A real world owner user report on the Fujifilm X-Pro1 by Damien Lovegrove.
I’ve got an open mind when it comes to photography. I’ve been looking to replace my ageing Canon 5Dmk2 for sometime as I never use many of the attributes of SLR shooting like fast focus tracking in sport photography or extreme telephoto work for nature photography so I decided to give the little Fujifilm X-Pro 1 a go. I paid about £3000 for the camera and it’s three lenses and this was a private not business purchase. This is what I discovered..
There is a lot of conflicting information online about the Fuji X-Pro1. It is certainly not a camera for everyone. I’d go as far to say it is probably only suited to about 1% of photographers but those photographers will cherish the little marvel and defend it to the ends of the Earth. You have to know what you are doing and adjust your shooting technique in order to get the best from the X-Pro1. Having said that I owned a Zorki 4 and a Practica TL in the 1970s and I learned how to set aperture, ISO and shutter speed just like every other photography student. Invest the time to learn the characteristics of the lenses, the best way to achieve focus lock and the Fuji X-Pro1 will reward you with beautifully detailed imagery.
In this review I ‘say it as I find it’ from a photographers perspective. I’m not on the Fuji payroll, I’ve not been gifted the camera and I have no axes to grind either. Photography is my hobby, my work and my life. I’ve been lucky enough to be a professional image maker in some sort of guise since I was 19 way back in 1983:) I’ve shot film for more years than digital but I’ve embraced new technology as it has been developed.
Note: All the pictures in this feature were taken hand held. Apart from the BBC pictures that were shot jpeg and processed in Photoshop CS4 the rest of the files were shot in RAW and processed in Lightroom 4.1 without any further work in Photoshop.
Question 1: Is the Fuji X-Pro1 a full frame DSLR beater?
Answer: Not quite, the Fuji X-Pro1’s smaller sensor size is definitely a compromise no matter how novel the new pixel layout is. In my opinion the APSC size sensor fails to make up any useable resolution as was suggested by not having the anti aliasing filter. I’d say the image quality of the X-Pro1 probably equals the latest and best APSC DSLR cameras like the Canon 7D or the Nikon D7000. It also equals or slightly out performs older full frame models like my Canon 5DMK2 at higher ISO settings. I must admit I was expecting more from the camera given the hype over the novel sensor design but the fact is there are some odd colour bleed artifacts that smudge certain details at pixel peeping level when processed from RAW using Adobe Lightroom 4.1. The artifacts are still there but to a lesser extent in the jpegs produced in camera. However, despite these pixel level shortcomings the images from the X- Pro1 are stunning and make gorgeous prints. The control over highlight and shadow detail that RAW working delivers more than makes up for a minor colour bleed issue generated by algorithm of the Adobe file conversion. I’m sure over time that the RAW conversion process will improve but for now I’m happy to shoot and process RAW.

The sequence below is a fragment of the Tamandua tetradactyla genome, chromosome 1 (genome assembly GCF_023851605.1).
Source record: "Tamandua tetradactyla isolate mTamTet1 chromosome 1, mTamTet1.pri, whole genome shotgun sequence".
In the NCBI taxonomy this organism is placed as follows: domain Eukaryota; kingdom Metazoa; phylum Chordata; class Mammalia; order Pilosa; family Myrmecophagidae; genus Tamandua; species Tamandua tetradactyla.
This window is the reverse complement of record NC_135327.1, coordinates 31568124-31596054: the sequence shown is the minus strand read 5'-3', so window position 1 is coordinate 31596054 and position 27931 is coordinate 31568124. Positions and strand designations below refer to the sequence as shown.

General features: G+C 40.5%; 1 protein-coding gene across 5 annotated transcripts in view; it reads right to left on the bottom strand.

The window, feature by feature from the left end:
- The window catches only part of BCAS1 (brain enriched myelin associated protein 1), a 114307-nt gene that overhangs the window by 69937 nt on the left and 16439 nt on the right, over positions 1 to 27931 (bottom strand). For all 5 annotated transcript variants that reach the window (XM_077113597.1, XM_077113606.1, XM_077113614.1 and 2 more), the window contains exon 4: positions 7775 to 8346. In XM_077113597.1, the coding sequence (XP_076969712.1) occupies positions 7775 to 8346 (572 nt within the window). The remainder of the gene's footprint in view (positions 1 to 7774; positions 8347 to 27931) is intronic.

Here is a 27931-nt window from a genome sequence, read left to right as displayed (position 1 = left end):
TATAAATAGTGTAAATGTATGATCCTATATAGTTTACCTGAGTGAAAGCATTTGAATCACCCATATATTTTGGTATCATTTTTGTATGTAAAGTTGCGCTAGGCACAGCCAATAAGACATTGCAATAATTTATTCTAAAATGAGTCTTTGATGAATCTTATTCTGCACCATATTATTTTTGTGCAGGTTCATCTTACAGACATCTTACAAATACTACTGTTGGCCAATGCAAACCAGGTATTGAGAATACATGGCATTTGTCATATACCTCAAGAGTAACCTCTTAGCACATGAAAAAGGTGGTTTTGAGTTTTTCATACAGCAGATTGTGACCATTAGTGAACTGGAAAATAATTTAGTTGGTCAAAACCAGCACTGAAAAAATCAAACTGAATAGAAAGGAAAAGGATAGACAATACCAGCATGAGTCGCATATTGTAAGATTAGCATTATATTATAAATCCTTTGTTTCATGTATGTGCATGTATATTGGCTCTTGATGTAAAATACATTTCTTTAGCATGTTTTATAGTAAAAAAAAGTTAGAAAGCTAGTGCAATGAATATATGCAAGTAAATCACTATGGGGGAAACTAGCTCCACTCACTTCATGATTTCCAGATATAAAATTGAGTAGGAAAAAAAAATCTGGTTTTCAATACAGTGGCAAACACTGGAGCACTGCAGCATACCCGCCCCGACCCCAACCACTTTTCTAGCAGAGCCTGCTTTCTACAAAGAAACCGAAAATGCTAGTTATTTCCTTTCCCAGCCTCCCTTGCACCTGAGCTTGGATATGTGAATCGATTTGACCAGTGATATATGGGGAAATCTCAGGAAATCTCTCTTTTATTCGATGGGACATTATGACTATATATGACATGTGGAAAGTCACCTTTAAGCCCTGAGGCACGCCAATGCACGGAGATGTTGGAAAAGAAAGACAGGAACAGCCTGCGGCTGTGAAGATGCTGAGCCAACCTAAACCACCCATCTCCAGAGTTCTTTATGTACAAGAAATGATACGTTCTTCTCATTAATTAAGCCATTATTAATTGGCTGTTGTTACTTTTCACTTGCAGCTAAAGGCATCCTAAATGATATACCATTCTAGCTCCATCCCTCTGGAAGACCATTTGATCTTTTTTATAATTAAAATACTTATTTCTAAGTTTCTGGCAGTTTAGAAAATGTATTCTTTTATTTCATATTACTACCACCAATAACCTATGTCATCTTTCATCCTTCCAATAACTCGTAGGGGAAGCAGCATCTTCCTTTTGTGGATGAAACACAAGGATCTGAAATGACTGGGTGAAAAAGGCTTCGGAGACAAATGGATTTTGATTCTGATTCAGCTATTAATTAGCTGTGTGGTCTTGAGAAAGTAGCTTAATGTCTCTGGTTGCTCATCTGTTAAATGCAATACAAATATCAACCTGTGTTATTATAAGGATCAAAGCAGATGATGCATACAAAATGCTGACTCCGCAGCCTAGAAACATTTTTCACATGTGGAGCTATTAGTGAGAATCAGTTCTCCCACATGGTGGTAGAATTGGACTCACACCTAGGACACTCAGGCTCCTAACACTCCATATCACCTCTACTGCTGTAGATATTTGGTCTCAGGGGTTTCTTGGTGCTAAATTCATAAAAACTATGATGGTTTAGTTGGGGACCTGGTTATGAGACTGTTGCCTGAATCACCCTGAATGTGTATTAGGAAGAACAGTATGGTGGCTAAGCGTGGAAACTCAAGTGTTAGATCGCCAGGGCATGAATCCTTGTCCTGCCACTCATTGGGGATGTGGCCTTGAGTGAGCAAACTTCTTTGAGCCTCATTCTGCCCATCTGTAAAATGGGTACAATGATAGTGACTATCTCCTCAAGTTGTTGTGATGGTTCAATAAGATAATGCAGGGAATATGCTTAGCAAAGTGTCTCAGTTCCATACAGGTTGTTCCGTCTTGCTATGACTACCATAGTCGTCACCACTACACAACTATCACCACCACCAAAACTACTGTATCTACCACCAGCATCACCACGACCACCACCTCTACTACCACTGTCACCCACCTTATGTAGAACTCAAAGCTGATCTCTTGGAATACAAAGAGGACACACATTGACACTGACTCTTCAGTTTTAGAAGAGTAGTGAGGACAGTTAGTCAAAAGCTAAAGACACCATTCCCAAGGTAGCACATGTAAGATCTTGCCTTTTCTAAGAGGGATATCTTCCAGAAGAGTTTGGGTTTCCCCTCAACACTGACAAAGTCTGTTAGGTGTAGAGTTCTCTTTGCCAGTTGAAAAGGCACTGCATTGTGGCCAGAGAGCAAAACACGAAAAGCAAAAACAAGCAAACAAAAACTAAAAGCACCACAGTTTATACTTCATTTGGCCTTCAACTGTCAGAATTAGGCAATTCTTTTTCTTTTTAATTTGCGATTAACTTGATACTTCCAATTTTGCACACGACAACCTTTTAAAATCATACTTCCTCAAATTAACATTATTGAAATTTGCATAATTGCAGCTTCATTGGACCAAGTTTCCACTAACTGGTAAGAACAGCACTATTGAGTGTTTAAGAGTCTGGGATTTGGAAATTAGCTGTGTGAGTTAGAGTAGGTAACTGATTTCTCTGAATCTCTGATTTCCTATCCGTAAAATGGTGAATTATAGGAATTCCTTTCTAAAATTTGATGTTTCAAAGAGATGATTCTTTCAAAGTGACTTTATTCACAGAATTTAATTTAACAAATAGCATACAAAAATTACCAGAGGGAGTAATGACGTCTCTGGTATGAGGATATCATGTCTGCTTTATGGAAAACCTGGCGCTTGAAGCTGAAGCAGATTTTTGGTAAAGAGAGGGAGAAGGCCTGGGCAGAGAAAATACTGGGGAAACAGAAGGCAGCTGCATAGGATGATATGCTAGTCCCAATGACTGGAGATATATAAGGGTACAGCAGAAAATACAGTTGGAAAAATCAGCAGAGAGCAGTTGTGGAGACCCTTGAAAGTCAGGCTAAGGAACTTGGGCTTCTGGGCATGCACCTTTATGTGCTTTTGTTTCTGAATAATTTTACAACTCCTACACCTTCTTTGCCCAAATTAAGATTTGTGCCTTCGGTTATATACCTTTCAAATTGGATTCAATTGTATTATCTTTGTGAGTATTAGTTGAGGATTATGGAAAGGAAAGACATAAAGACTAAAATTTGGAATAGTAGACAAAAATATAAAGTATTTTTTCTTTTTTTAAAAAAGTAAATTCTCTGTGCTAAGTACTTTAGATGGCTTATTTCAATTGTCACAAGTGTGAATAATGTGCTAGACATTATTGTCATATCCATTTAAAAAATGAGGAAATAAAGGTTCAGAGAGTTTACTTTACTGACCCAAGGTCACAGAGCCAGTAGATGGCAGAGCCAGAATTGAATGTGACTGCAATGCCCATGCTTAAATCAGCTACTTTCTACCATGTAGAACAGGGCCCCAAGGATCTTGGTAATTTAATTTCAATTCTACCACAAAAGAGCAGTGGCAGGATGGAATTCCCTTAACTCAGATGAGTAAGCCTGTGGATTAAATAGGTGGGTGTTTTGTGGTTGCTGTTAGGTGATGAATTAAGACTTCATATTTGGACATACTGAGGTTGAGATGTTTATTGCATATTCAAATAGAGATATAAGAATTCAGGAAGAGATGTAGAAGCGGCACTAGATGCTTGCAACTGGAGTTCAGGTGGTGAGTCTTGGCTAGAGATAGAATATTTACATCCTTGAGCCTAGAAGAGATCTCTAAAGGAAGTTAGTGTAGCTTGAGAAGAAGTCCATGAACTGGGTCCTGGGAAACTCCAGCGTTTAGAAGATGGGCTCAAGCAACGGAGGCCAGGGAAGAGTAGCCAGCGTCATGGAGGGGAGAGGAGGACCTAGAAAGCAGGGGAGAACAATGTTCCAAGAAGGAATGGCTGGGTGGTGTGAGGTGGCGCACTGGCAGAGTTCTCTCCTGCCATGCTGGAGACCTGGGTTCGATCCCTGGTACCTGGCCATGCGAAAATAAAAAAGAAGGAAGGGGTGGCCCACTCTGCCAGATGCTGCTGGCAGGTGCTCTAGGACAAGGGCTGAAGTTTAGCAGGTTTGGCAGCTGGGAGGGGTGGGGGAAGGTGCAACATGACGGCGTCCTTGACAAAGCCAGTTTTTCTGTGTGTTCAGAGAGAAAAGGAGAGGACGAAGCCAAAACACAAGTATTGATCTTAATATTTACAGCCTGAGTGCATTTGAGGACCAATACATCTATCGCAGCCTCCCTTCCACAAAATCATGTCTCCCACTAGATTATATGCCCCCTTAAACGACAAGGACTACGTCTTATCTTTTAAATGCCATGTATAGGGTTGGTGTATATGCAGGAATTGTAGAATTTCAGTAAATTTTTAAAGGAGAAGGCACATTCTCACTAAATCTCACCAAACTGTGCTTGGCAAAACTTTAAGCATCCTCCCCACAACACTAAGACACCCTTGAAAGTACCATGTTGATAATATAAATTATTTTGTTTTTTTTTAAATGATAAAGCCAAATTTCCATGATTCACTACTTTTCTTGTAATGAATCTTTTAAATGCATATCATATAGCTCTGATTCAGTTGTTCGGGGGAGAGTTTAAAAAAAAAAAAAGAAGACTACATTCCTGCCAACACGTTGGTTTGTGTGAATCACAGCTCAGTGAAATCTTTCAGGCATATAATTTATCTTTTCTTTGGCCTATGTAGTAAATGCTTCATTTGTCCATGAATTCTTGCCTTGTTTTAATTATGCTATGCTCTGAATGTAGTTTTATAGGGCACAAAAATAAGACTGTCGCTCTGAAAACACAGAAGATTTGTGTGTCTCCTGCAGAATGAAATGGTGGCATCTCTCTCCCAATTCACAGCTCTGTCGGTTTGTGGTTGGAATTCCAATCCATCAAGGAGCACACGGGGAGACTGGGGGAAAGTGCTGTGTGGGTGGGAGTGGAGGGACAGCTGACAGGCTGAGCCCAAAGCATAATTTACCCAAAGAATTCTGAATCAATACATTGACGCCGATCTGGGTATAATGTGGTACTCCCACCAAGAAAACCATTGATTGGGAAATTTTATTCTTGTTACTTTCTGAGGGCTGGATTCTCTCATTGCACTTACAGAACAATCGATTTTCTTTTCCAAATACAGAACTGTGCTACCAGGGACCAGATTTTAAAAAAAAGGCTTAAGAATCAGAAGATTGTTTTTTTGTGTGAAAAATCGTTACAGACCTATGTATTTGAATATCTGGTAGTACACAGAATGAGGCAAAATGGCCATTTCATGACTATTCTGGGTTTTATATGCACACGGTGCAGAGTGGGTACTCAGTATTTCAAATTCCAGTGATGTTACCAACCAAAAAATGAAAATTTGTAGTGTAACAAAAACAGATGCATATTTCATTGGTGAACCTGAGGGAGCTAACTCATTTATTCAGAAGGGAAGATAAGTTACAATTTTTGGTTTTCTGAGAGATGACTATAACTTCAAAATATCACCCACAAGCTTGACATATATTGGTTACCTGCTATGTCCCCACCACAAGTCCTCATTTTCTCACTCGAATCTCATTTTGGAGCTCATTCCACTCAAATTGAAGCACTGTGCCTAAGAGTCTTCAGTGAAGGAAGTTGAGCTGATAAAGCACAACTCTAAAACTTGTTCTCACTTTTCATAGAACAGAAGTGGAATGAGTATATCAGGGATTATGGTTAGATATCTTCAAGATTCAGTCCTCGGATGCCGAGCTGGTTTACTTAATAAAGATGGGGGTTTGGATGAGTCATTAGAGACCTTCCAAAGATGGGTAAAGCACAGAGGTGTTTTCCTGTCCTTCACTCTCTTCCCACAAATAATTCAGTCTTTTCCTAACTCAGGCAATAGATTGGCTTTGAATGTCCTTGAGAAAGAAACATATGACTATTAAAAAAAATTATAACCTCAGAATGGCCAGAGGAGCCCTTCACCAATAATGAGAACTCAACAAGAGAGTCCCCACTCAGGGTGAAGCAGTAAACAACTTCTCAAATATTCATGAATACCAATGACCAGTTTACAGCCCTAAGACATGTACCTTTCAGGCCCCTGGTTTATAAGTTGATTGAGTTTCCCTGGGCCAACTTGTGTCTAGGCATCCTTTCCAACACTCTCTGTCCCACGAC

Question 2: What is the camera like to use?
Answer: It takes time to learn how to use the Fujifilm X-Pro1 well. Like it’s little brother the X100, this camera encourages you to rethink every aspect of your shooting technique. From using Auto ISO or composing with the true live view screen, to exploring new methods of focussing, the X-Pro1 camera opens up new opportunities and has a few failings too. On the plus side it is super conspicuous. On my 3000 mile road trip in America I never stood out as a photographer. I blended into the role of tourist or regular member of the general public and this gave me far more freedom and access than if I had an SLR around my neck. Now that I’m 8000 pictures in, I’m familiar with the camera and lenses and am happy to use it on assignment.
Question 3: How does the camera feel to hold?
Answer: When I first held the X-Pro1 kit at Focus on Imaging way back in March it felt unexpectedly light, especially the lenses. Having lived with the camera for a few months I’ve become very used to the way it feels and now my Canon 5D MK2 seems unnecessarily heavy and cumbersome.
The camera fits my hands well and is an absolute joy to use. It’s not pretty like the X100 but it is ergonomic and begs to be picked up. The sensor is a doddle to clean too as it is right there and not buried in the back of a mirror box behind a shutter.
Question 4: Is the focussing as bad as people on the forums make out?
Answer: Manual focus is all but useless unless you use zone focussing. The focus by wire function of the Fujifilm lenses just doesn’t work. Using auto focus via the AF button with the camera in manual focus mode works fine for some photographers. I prefer to use full auto focus and I love it. It works well now I am practiced and fully understand how it functions. The X-Pro1 focussing hardly ever let’s me down. I don’t mind the moment the X-Pro1 lenses take to lock onto focus because I know that when it does it will be spot on. It’s not prone to the back focus issues that most SLRs suffer from. When I review pictures in Lightroom I’m not having to zoom into 100% to check if the shot is sharp because it just is. This alone gives me an added confidence when using this camera. I reviewed a bit of fly on the wall video taken a year or so ago of me shooting a portrait with my Canon 5Dmk2 and I’d say I spend just as long ensuring the focus is spot on with an SLR than I currently do with the X-Pro1. I use the focus reframe method and the camera nails it nearly every time.